Abdul steps out of his home in the small village of Oria, Tanzania, into the dim morning light and takes a deep breath of the thin, crisp mountain air that his lungs know so well. As he looks around at his village, he sees in the distance the familiar ridges of the tallest peak in Africa, Mt. Kilimanjaro, which has been a part of his backyard since he was a boy. When gazing at the majesty of this peak, an outsider may see nothing more than an ominous, snow-capped mountaintop, but Abdul sees something much different. He has spent over 15 years climbing Kilimanjaro, and he knows the landscape of this mountain as well as he knows the subtle grooves on the back of his own hand. To Abdul, Kilimanjaro is more than a picturesque backdrop to his village; it is his whole life. This mountain is his job and his livelihood, as well as that of his family and friends in his village. But even more than that, Kilimanjaro is Adbul’s home, and he has a profound love and appreciation for it.
Growing up the fourth of seven children in the village of Moshi, Tanzania, Abdul knew he needed to find a job once he completed secondary school. The son of soldier and a tailor, he started working as a porter on Kilimanjaro in 2005, carrying food and gear up the mountain for the climbers. In 2012, when he became a certified Kilimanjaro guide, Abdul started leading thousands of groups up the arduous 20,000 foot climb, offering his clients his wisdom, advice, and, most importantly, his loyal friendship.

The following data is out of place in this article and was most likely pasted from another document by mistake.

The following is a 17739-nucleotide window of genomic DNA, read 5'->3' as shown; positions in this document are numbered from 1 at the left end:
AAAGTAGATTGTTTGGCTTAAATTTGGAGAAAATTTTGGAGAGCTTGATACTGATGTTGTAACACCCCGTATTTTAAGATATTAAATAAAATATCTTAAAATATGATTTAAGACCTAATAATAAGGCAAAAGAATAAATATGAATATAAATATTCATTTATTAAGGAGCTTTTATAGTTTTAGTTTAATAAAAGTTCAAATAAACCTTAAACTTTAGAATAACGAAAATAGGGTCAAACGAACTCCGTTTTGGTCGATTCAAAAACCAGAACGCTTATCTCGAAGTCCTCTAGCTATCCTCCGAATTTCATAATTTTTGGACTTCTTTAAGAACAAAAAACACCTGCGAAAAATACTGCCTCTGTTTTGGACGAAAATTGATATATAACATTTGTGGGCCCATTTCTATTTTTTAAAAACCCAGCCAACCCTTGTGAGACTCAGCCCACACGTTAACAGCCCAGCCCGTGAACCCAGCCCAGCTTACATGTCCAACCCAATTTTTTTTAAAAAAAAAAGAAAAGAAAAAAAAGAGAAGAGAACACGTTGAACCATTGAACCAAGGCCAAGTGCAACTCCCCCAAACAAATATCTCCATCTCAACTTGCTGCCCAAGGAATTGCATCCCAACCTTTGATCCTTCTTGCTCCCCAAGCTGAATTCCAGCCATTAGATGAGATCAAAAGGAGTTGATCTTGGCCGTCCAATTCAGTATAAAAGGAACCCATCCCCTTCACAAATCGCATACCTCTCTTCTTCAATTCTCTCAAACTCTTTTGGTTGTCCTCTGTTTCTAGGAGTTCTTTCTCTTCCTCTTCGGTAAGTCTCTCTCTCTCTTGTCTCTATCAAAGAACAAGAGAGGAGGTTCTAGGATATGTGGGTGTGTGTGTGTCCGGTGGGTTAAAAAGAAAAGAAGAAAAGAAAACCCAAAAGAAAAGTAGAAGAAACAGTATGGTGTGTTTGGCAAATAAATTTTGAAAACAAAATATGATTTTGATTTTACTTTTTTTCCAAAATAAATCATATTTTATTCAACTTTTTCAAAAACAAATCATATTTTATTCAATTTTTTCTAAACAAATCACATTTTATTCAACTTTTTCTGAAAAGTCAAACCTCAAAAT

After working for several different tour companies, Abdul, with the help of the Acanela founders Kylie and Andrew, launched his own guide company with his older brother, Harma, in 2015. Abdul saw this transition not only as a way to bring in more income for his beloved wife and two children, but also as a way to give back to his community in Oria. A small, rural town that depends predominantly on rice farming, Oria’s villagers often struggle day to day to make ends meet; Abdul, noticing this need, decided to use the launch of his company as a way to help his neighbors.
Today, Abdul’s business provides an essential source of jobs to the youth in his community, as it is one of the only tour companies that operates out of his village. With the continued help of the Acanela team, Abdul and his coworkers lead thousands of expeditioners every year up the slow trek to the peak of Mt. Kilimanjaro. Abdul’s great passion for his work and for his village even drove him to establish a local soccer team with his coworkers called ‘Wapalianda Football Club'. In their language, Wapalianda means ‘mountain climbers,’ and the team decided on that name because, as Abdul says, “climbing mountains is our favorite thing to do; it is our job, and it is our life, too.”